“When the 13A was introduced in 1987, a group of over 50 went to the Supreme Court, claiming that this is detrimental to the country. The Supreme Court upon examining the facts assured that the Executive President has the power to balance the Provincial Council (PC) powers. It was explained by the Supreme Court that if the PC Ministers took a wrong decision, the President has the power to override it. That vested power will not be touched by the Amendment.”
Indeed, when the Chief Minister of the merged North and Eastern Provinces, Annamalai Varadaraja Perumal moved a motion in the North Eastern PC and declared an independent Tamil Eelam in 1990, President Premadasa dissolved the PC and imposed direct rule on the province.
Executive powers
“It was not out of any love for us that the executive powers of the President were kept intact,” he explains. “It was to avoid a referendum that would otherwise be necessary. Politically, the government was not in a favourable position to go for a referendum. So, it was shown that the Executive Presidency is a deterrent for the PC to act arbitrarily.
“But by 8 January 2015, the voices to abolish the Executive Presidency were growing louder. In fact, even prominent Bhikkhus such as Ven. Maduluwawe Sobitha Thera opinionated that anyone who’s against the abolition of the Executive Presidency is a traitor.
“In reality however, abolishing the Executive Presidency is nothing more than a step towards the separatism movement that has been working even before G.G. Ponnambolam’s 50:50 demand from the Soulbury Commission. We have since seen the separatists’ progressive movement in the acts of Dudley-
Chelvanayakam, Bandaranaike-Chelvanayakam, Indo-Lanka Accord, the 13A, 17A and the 19A.
“What will happen if we abolish the Executive Presidency whilst keeping the 13A intact? We are simply removing the one person who has the power to stop PC Ministers from taking unjust decisions that might render an injustice to the people of the province. Removing that central figure is the main aim of the separatists.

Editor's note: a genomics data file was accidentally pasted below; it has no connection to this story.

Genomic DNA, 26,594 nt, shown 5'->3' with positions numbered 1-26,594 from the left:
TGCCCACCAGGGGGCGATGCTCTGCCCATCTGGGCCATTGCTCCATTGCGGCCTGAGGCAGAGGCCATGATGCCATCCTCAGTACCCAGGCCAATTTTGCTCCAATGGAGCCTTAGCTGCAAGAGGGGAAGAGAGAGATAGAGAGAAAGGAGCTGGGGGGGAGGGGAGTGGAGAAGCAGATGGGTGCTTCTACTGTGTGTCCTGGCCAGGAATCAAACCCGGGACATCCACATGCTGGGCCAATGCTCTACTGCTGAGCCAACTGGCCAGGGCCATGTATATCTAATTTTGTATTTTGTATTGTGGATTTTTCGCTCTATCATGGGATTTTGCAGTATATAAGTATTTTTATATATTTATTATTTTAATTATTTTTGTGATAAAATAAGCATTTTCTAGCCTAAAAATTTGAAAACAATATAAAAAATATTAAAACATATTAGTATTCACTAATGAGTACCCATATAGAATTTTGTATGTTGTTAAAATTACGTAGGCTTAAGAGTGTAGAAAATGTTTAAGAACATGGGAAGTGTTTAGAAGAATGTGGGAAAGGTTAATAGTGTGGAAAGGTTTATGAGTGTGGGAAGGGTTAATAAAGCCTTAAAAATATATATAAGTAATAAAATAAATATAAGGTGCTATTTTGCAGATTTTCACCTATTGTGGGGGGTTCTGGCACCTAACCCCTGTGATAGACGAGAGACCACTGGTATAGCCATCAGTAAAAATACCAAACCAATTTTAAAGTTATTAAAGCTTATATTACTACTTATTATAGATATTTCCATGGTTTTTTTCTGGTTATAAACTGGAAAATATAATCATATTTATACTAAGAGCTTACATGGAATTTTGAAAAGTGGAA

Executive and legislative powers
“When we have devolved power to the provinces, what we have done is taken some of the executive and legislative powers of the government and given it to the provincial governments. When the executive powers are divided between provinces and the centre, the provinces can also misuse powers the same way the centre does.
“Now the allegation is that the President misuses his powers. But, when we devolved powers to the provinces, we didn’t ensure that the Provincial Government does not abuse its powers. To take a simple example, if we take the Northern or the Eastern Provinces, you will find the national majority becomes a regional minority in the provinces.
“Now the allegation made by Tamil politicians is that the so-called Sinhala majority governments are discriminating and treating the minorities badly. They claim, it is for that reason they want devolved powers.
Sinhala majority
“One needs to ask the question, if the Sinhala majority government which is discriminating the minorities is the problem, then what should be the answer. Is the solution, a Provincial Government, with the roles reversed with the majority becoming the minority? Will Tamils and Muslims be treated fairly by the provincial government?
“Whoever who comes to power can abuse it. If the intentions are pure, then the solution envisioned shouldn’t be to empower the provinces the same way the central government is empowered, but to see what the problem is and determine a solution to that problem.
“Right now, the Executive Presidency offers the checks and balances to ensure that the PC ministers do not act in an arbitrary or abusive manner, while giving the Governor the power to act on the instructions on the PC ministers.
Devolution of power